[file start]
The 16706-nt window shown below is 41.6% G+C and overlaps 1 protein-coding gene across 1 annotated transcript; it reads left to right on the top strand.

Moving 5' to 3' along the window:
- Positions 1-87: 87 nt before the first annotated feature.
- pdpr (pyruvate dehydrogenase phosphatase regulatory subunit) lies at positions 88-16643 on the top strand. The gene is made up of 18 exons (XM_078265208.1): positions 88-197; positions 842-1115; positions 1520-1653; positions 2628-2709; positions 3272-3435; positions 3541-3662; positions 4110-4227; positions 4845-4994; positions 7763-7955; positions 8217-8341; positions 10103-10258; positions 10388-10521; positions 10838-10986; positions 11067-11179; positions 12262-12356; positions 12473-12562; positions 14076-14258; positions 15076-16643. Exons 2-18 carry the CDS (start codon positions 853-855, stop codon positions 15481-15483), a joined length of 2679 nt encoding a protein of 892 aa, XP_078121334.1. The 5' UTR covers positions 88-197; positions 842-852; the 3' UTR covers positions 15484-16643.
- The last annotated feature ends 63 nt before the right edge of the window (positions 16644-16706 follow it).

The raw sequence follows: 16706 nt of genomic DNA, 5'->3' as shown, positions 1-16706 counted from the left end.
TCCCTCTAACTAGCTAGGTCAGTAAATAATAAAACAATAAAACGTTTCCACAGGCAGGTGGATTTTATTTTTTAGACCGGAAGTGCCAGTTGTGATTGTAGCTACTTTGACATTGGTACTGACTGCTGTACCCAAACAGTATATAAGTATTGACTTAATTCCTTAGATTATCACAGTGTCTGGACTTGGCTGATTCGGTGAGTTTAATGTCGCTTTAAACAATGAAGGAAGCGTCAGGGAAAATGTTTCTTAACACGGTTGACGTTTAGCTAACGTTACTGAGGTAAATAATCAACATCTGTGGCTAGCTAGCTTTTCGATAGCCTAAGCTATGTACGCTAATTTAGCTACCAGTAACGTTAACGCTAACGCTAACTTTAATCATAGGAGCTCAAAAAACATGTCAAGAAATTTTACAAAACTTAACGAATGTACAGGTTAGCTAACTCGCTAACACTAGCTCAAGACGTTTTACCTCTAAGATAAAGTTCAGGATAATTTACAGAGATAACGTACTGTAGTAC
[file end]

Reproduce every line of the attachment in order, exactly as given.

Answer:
The 16706-nt window shown below is 41.6% G+C and overlaps 1 protein-coding gene across 1 annotated transcript; it reads left to right on the top strand.

Moving 5' to 3' along the window:
- Positions 1-87: 87 nt before the first annotated feature.
- pdpr (pyruvate dehydrogenase phosphatase regulatory subunit) lies at positions 88-16643 on the top strand. The gene is made up of 18 exons (XM_078265208.1): positions 88-197; positions 842-1115; positions 1520-1653; positions 2628-2709; positions 3272-3435; positions 3541-3662; positions 4110-4227; positions 4845-4994; positions 7763-7955; positions 8217-8341; positions 10103-10258; positions 10388-10521; positions 10838-10986; positions 11067-11179; positions 12262-12356; positions 12473-12562; positions 14076-14258; positions 15076-16643. Exons 2-18 carry the CDS (start codon positions 853-855, stop codon positions 15481-15483), a joined length of 2679 nt encoding a protein of 892 aa, XP_078121334.1. The 5' UTR covers positions 88-197; positions 842-852; the 3' UTR covers positions 15484-16643.
- The last annotated feature ends 63 nt before the right edge of the window (positions 16644-16706 follow it).

The raw sequence follows: 16706 nt of genomic DNA, 5'->3' as shown, positions 1-16706 counted from the left end.
TCCCTCTAACTAGCTAGGTCAGTAAATAATAAAACAATAAAACGTTTCCACAGGCAGGTGGATTTTATTTTTTAGACCGGAAGTGCCAGTTGTGATTGTAGCTACTTTGACATTGGTACTGACTGCTGTACCCAAACAGTATATAAGTATTGACTTAATTCCTTAGATTATCACAGTGTCTGGACTTGGCTGATTCGGTGAGTTTAATGTCGCTTTAAACAATGAAGGAAGCGTCAGGGAAAATGTTTCTTAACACGGTTGACGTTTAGCTAACGTTACTGAGGTAAATAATCAACATCTGTGGCTAGCTAGCTTTTCGATAGCCTAAGCTATGTACGCTAATTTAGCTACCAGTAACGTTAACGCTAACGCTAACTTTAATCATAGGAGCTCAAAAAACATGTCAAGAAATTTTACAAAACTTAACGAATGTACAGGTTAGCTAACTCGCTAACACTAGCTCAAGACGTTTTACCTCTAAGATAAAGTTCAGGATAATTTACAGAGATAACGTACTGTAGTAC